I started writing the sequel to that when the outline was complete at 6K words.
My current outline is at 13K words.

It could all be mumbo jumbo... but I don't think it is. I still have more fine-tuning to work through on the outline, specifically turning bullet points into finished thoughts that complete each chapter's events from start to finish. But those parts that are already done feel really, really complete. Like I'm ready to go with a fully detailed map of where the chapter and the whole book should go. Or even better, like I'm armed for battle with a semi-automatic machine gun, rather than the shotgun I had before.

So there it is. I hope the extra time spent at this stage will mean the writing process goes faster, smoother. We shall see...

What about you? If you're a crazy outliner like me, have you found that your outlines have grown more or less detailed from one MS to the next?

Saturday, September 10, 2011

State of the Writing

Well, so far today I've managed to get another 1500 words down on the page. It's not much, but then I don't really think word count matters in the outlining stage. Just MHO.

What really matters is that I've gone from a very loose, random, unstructured outline with too few characters, enormous plot holes and bad clichés to a full 31-chapter outline that has a smooth, start-to-finish plot, incorporating a variety of characters and their sub-stories, and only a few not-so-bad clichés. Excellent.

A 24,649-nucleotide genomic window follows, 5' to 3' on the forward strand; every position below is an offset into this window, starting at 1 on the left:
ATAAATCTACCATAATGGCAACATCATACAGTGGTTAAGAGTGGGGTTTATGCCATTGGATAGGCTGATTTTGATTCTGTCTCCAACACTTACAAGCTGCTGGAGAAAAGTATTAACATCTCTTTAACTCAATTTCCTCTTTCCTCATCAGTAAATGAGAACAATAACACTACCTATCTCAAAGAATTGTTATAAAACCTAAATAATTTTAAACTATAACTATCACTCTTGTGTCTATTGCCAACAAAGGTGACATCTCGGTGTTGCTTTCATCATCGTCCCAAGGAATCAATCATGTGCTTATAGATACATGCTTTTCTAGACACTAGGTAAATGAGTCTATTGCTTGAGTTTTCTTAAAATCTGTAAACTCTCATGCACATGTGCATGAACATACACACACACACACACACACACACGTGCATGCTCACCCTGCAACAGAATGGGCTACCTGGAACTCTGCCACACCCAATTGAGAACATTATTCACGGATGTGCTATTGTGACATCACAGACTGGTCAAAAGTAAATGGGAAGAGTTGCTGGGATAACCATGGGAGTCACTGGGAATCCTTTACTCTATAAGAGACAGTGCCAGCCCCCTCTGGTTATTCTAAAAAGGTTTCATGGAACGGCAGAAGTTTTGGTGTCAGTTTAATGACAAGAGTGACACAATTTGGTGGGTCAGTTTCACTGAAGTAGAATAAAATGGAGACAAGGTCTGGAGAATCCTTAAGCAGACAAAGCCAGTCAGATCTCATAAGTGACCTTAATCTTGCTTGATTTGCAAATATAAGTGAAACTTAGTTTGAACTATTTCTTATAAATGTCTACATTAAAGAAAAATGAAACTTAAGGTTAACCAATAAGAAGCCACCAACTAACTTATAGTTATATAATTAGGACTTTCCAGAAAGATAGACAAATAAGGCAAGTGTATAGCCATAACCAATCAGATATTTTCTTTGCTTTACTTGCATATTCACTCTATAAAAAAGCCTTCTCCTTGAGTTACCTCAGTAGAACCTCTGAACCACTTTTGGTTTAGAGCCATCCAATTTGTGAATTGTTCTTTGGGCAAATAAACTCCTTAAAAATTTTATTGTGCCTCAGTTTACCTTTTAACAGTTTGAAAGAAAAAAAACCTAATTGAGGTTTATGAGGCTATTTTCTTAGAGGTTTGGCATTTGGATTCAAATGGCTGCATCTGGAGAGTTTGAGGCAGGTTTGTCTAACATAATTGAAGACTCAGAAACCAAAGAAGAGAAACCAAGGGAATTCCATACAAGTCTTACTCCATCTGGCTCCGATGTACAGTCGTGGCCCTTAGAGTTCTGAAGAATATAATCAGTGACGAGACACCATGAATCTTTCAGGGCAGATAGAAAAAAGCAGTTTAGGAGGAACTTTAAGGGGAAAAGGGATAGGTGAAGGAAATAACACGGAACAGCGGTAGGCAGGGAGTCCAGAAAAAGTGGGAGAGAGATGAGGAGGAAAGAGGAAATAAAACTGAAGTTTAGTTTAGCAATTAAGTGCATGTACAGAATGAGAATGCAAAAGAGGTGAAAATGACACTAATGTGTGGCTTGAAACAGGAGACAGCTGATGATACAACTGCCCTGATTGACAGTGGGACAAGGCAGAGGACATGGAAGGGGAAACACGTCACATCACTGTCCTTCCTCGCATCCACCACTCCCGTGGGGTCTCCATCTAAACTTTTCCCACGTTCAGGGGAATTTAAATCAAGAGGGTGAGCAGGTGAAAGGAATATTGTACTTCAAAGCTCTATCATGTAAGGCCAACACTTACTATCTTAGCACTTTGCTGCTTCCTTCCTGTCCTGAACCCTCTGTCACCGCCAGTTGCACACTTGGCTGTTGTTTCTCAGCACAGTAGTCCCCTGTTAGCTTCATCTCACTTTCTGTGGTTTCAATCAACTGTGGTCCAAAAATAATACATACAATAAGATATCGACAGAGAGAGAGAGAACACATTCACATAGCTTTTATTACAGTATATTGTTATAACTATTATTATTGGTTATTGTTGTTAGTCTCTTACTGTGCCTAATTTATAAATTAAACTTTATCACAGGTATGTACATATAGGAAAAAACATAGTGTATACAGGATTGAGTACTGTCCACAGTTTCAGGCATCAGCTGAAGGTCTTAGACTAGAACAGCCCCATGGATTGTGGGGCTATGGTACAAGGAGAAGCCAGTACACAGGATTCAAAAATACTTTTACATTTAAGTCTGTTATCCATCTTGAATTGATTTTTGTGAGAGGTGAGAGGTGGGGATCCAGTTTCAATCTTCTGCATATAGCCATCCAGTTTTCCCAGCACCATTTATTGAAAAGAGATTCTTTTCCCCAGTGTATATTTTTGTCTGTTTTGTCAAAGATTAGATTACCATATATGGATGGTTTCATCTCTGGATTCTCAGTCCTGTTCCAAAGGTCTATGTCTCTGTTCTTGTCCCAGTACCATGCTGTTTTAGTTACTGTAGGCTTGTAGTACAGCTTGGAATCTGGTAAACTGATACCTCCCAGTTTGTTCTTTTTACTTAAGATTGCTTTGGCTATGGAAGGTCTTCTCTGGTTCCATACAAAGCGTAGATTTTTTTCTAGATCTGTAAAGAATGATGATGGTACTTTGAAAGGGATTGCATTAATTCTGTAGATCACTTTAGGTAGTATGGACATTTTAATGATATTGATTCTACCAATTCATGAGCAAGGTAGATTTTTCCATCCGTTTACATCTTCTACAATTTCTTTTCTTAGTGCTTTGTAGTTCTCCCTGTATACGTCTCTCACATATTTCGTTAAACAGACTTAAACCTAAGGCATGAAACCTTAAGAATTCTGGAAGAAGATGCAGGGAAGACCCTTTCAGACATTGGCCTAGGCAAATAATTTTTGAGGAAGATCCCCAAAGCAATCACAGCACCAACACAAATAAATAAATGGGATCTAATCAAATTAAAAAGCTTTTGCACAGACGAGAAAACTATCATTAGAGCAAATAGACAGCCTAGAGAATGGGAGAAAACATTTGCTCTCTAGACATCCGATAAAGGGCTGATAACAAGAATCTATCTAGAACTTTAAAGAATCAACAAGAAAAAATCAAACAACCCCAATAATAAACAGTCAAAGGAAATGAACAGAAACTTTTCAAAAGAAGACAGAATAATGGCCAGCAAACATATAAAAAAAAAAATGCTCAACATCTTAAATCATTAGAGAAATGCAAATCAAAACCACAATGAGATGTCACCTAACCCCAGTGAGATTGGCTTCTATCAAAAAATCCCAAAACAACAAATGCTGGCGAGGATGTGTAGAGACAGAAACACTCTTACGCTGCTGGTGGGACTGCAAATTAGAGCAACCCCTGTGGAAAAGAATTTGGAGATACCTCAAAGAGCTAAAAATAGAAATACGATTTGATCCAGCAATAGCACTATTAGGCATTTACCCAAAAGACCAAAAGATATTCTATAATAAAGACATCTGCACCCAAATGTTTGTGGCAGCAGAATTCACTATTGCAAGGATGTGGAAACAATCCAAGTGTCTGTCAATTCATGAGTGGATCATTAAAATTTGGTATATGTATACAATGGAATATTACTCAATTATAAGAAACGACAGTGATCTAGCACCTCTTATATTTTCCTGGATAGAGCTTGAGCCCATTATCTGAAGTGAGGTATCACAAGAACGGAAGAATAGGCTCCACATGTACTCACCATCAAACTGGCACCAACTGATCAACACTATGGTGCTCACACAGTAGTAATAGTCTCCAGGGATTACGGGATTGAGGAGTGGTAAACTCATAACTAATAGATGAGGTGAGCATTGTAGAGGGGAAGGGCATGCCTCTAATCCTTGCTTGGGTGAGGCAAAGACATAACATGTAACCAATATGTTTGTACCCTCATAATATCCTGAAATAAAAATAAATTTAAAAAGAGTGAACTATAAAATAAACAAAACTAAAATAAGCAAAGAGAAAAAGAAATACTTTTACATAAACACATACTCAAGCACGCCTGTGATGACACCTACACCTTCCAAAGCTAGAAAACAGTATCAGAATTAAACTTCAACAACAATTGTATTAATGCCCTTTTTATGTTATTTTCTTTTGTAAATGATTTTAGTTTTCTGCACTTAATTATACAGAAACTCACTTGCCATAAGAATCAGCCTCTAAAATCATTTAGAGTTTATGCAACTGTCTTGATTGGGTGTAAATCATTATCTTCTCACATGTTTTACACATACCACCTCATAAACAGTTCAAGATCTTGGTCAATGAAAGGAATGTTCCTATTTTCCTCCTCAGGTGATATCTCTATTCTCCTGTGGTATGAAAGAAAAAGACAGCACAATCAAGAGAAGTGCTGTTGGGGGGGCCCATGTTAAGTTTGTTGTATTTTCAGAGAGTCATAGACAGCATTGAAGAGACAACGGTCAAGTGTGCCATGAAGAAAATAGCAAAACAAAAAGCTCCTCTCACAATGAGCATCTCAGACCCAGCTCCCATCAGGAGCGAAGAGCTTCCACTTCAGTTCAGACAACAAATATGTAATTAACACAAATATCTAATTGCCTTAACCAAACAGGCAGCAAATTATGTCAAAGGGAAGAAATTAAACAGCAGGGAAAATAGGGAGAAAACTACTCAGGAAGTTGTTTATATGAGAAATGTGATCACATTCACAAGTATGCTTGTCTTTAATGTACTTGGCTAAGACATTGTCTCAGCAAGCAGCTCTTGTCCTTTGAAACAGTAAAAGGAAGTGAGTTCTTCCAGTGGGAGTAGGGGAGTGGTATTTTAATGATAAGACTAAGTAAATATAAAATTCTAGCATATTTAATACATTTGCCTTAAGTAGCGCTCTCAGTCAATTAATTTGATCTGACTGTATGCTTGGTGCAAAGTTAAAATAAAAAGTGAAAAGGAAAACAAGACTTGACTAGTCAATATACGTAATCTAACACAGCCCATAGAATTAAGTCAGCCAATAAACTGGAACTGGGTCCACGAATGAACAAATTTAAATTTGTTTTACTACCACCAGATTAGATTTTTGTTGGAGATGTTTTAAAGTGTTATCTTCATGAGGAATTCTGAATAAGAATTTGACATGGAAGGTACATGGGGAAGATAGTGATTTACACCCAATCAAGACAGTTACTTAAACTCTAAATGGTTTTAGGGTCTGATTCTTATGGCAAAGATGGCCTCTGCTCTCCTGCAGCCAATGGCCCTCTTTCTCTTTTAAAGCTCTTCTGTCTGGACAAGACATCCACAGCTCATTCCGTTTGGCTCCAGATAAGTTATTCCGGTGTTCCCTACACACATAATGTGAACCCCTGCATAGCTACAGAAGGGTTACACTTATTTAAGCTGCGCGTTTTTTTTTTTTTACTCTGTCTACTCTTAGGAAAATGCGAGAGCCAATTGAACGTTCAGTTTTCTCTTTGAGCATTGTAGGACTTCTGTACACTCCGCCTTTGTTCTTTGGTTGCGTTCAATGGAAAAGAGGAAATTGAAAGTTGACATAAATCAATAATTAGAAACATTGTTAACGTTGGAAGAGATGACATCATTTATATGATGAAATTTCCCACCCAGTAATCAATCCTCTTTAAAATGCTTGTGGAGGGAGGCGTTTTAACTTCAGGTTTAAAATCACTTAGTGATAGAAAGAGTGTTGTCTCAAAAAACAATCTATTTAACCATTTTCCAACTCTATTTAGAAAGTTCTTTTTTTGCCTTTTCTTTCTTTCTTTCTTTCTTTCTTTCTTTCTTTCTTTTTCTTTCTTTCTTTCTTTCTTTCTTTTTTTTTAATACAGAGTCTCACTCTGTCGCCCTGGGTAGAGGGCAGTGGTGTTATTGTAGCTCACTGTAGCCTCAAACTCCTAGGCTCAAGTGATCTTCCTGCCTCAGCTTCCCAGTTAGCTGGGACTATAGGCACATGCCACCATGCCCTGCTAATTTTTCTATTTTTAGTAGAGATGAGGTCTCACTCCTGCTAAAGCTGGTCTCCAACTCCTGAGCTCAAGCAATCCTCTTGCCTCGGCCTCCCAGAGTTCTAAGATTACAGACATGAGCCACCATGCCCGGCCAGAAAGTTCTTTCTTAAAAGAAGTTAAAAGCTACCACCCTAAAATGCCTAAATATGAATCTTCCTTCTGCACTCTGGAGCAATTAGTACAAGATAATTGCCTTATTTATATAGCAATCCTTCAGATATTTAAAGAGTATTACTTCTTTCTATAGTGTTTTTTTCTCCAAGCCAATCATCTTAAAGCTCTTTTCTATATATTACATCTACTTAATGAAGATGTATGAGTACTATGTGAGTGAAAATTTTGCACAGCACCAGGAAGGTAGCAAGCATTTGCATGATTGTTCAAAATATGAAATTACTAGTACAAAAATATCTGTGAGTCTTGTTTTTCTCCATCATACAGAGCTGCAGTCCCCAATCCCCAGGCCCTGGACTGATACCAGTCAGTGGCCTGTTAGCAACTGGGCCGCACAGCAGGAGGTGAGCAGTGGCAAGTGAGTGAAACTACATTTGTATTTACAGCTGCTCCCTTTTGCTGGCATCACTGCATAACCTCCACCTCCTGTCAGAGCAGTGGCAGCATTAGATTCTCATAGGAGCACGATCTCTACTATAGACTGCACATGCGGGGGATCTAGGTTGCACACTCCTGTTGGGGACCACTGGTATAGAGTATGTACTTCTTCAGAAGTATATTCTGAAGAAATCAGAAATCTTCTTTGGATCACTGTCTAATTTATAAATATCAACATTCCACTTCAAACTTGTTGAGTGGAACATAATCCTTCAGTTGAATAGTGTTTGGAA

This evening I'm going to go back through the outline and clean it up, add notes and synopses, and update my character grid to match. Tomorrow, with the updated grid, I should be able to see the big picture and tweak the outline, hopefully until I'm happy with it and I can call the first draft done.

So next week, I'll be world-building. With my first novel, I HAD TO FALL, I started the writing without any real world building done, only loose character and location sketches, and just a lot less detail. This time I'm going about it differently. I'm hoping that, within a week or two, I'll be ready to start writing!